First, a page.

Mediating The Property Settlement – Disclosure Of Assets
The role of the mediator in the divorce setting is multi-faceted. Legal information, counseling abilities and mediation skills are called on to support a mutually satisfactory settlement of the divorce issues.
One of the most important aspects of the mediator’s role is to ensure that clients are fully informed of the issues that are relevant and the options that are available before settlement decisions are made. This is especially important in the areas of asset disclosure.
In helping inventory a divorcing couple’s assets, the mediator must not only aid in their identification and valuation but also must be assured that all assets of the marital community have been fully disclosed. The use of effective methods of disclosure in mediation is crucial, since the normal discovery process used in the adversary system is rarely (though can be) used in the mediated divorce.
Prior to engaging in the mediation process, the parties have agreed in writing that they will provide a complete accounting of their assets by submitting financial statements, tax returns, bank statements, pension statements and inventories of real and personal property. They are also required to warrant in the final agreement that full disclosure has been made of all assets and obligations and a subsequent discovery of a failure to disclose will result in sanctions.
In addition to knowing how to evaluate financial documents, for example, matching a net worth statement with the information on a tax return, the mediator must listen with a “third ear” when disclosure of assets is discussed. Mediation is a personal and revealing process, and it is likely that people who are attempting to conceal or evade will communicate their actions in some way. The suspicions of a mediator with regard to lack of candor often are triggered by such clues as vague and contradictory answers and information, eye and body language that does not match verbal communications, or, frequently the suspicions of the spouse.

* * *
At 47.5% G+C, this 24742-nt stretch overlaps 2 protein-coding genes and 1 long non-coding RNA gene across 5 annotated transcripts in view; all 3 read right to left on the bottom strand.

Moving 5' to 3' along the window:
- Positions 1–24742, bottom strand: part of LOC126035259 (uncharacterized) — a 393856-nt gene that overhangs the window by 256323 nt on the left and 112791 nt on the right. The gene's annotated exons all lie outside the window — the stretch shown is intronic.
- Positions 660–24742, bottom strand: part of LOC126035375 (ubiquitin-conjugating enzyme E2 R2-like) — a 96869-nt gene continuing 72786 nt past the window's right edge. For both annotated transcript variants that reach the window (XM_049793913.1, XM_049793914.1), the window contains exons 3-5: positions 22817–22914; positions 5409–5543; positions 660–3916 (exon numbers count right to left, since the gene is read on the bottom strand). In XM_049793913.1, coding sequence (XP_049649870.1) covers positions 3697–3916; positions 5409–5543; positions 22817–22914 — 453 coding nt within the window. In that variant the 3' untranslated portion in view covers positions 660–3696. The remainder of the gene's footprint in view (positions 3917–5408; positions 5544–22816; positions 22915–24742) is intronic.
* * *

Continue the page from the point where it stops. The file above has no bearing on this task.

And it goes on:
In addition to eliciting information in a non-judgmental way, a divorce mediator’s referral network becomes an important resource is uncovering assets. This network would include an accountant, financial professional, pension expert, in fact any professional who can assist in examining financial documents to make sure things add up or are appropriately valued by the spouse(s). Suggesting a referral to a professional is often sufficient for a party to be forthright. And, the findings of the expert will usually reveal hidden information, whether deliberate or inadvertent.
An important part of divorce mediation is that agreement has been reached prior to the onset of the process that the parties will fully disclose and fully cooperate in all assets of the mediated settlement profess. This agreement is a prerequisite for the parties continuing in mediation. If non-cooperation of any sort persists, including failure to fully disclose assets, a mediation impasse is called by the mediator, and the process will not resume until the issue is resolved. Fortunately, in mediation there is a self-screening process. Rarely does the individual enter mediation to get away with anything. Most often it is to settle differences cooperatively and peacefully and keep the family, especially the family with children, in good communication with each other.